December 5th is World Soil Day. World Soil Day was established by the Food and Agriculture Organization of the United Nations to celebrate one of our most vital resources. Soil is essential for filtering pollutants from our water, storing carbon, and providing the foundation for an estimated 95 percent of the world’s food supply. At IL Corn, we’re not only celebrating soil, but we’re also providing research and funding to improve soil health for farmers in Illinois. For instance, the IL Corn-led Precision Conservation Management program is partnering with National Corn Growers Association and the Soil Health Partnership in promoting a greater understanding of how soil conservation practices such as cover crops, nutrient management, and reduced tillage are impacting farm financials, farm families, and farming communities.
IL Corn recognizes that adopting conservation practices is a challenge for farmers at any time but can be downright frightening when grain prices are down and input prices are holding steady. PCM was designed to help farmers make management decisions that are financially responsible, first and foremost. We also know that improving soil health and meeting water quality goals, like those of the IL Nutrient Loss Reduction Strategy, can only happen when farmers from every township in every county in the state see themselves as responsible for doing their part by making a change that addresses environmental issues.
IL Corn has faith in farmers - faith that we can make changes on our own, without one-size-fits-all regulations to address the challenges of local water quality problems, the hypoxia zone in the Gulf of Mexico, soil erosion and soil degradation.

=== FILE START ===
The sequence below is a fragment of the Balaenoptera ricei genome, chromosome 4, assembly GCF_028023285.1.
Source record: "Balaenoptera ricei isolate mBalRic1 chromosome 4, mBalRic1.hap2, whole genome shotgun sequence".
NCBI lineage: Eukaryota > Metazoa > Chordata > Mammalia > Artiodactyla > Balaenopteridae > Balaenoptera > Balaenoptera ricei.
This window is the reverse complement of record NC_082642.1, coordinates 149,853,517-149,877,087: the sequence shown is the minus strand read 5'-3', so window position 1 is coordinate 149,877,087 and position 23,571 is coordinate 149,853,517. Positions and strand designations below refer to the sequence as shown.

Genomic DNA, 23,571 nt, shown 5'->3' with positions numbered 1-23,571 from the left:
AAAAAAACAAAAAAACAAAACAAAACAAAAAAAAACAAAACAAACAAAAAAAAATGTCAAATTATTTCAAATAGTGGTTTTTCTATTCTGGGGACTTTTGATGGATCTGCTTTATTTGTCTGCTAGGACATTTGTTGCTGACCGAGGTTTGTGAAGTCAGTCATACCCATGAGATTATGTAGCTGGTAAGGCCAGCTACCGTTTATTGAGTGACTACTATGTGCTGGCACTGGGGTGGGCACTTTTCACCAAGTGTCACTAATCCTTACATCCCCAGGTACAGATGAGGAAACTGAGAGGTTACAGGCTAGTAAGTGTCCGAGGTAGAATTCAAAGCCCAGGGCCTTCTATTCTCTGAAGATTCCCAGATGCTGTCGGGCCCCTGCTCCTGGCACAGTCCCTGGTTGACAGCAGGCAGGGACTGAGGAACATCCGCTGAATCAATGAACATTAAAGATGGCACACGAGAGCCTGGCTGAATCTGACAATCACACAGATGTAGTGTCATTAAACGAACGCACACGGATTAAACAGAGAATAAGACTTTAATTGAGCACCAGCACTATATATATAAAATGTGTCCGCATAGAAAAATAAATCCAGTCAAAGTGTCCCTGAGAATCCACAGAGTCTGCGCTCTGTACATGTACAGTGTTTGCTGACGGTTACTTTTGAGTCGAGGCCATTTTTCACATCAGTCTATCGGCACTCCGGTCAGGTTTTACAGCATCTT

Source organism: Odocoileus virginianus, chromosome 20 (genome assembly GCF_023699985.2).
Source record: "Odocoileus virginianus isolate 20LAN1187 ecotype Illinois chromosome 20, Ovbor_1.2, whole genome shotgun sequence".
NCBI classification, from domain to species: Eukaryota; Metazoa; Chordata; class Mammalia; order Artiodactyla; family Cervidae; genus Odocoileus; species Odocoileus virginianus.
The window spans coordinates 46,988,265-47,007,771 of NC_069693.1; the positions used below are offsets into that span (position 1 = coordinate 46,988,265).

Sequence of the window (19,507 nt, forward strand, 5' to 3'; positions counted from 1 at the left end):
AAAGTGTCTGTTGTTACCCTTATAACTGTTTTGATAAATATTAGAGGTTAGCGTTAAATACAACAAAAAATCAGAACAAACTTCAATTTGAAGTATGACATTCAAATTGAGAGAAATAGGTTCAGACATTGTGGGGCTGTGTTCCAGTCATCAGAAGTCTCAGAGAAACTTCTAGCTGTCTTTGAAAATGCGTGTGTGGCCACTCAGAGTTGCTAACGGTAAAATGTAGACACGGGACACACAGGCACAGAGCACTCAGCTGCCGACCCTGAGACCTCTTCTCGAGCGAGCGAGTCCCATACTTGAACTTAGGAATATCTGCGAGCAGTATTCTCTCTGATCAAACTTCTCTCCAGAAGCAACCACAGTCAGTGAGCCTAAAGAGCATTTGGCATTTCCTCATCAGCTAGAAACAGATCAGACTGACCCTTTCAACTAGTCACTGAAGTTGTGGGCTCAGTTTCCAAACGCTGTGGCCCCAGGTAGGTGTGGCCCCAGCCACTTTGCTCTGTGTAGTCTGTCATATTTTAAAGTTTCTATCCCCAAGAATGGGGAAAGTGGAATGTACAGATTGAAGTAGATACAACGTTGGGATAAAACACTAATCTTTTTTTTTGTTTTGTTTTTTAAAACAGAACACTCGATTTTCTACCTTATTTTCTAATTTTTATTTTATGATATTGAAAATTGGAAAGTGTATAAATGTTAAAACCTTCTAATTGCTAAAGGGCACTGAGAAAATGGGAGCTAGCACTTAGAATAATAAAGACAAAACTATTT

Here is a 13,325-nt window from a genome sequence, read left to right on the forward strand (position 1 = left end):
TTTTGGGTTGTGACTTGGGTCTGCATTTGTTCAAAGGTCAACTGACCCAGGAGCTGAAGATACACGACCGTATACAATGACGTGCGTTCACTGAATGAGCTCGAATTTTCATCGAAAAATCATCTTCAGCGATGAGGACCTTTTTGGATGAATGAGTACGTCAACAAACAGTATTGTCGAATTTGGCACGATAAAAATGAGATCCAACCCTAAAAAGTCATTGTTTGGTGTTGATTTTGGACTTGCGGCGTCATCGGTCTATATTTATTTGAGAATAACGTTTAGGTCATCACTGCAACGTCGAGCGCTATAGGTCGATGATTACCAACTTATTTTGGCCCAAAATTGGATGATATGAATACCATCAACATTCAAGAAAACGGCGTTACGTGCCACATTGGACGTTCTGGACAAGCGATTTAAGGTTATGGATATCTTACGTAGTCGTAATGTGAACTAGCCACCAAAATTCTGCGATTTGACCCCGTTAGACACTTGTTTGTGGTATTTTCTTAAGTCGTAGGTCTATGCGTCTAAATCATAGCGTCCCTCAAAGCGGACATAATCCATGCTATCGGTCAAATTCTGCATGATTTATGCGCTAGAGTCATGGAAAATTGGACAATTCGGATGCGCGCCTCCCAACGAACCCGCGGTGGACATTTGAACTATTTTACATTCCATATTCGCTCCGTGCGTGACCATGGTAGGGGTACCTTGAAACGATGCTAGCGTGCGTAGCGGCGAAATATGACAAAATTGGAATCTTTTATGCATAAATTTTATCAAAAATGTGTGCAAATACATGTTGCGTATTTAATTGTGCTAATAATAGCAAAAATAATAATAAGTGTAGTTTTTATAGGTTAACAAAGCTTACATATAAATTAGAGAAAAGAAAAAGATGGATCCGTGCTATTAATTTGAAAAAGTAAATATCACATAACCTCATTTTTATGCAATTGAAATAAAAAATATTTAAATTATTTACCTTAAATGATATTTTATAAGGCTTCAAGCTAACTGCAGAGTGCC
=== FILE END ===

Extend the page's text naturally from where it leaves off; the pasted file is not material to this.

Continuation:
The Soil Health Partnership announced it is expanding a pilot project to give more farmers access to the soil health network. As the organization launches phase 2 of its pilot Associate Program, it will invite 75 farmers to enroll in 2019. This will enable more farmers to join SHP in its mission of using science and data to support farmers in adopting agricultural practices that improve the economic and environmental sustainability of the farm.
After enrolling 25 farms in the pilot program in 2018, phase 2 will bring the number of associate sites to 100. The SHP plans a full-scale launch of the Associate Program for 2020 when even more farmers can join.
A less-intensive version of the SHP’s 115 Full Partner sites enrolled in the long-term data project, Associate Program farmers will commit to a 2-year project enrollment. Yearly soil health testing will measure key metrics. Enrolled farmers will choose between the following three treatment options:
- Cover crop vs. no cover crop
- Tillage vs. less intrusive tillage, or no-till
- Nutrient management (comparison of different nutrient sources)
Farmers interested in learning more can visit the Soil Health Partnership website.
An initiative of the National Corn Growers Association, the SHP is an innovative long-term research effort that aims to show U.S. farmers how sustainability through soil health can also lead to increased profitability. There are 140 farms enrolled in the program in 14 states, including the 25 pilot sites from phase 1 of the Associate Program. It is the largest farmer-led soil health research project of its kind.
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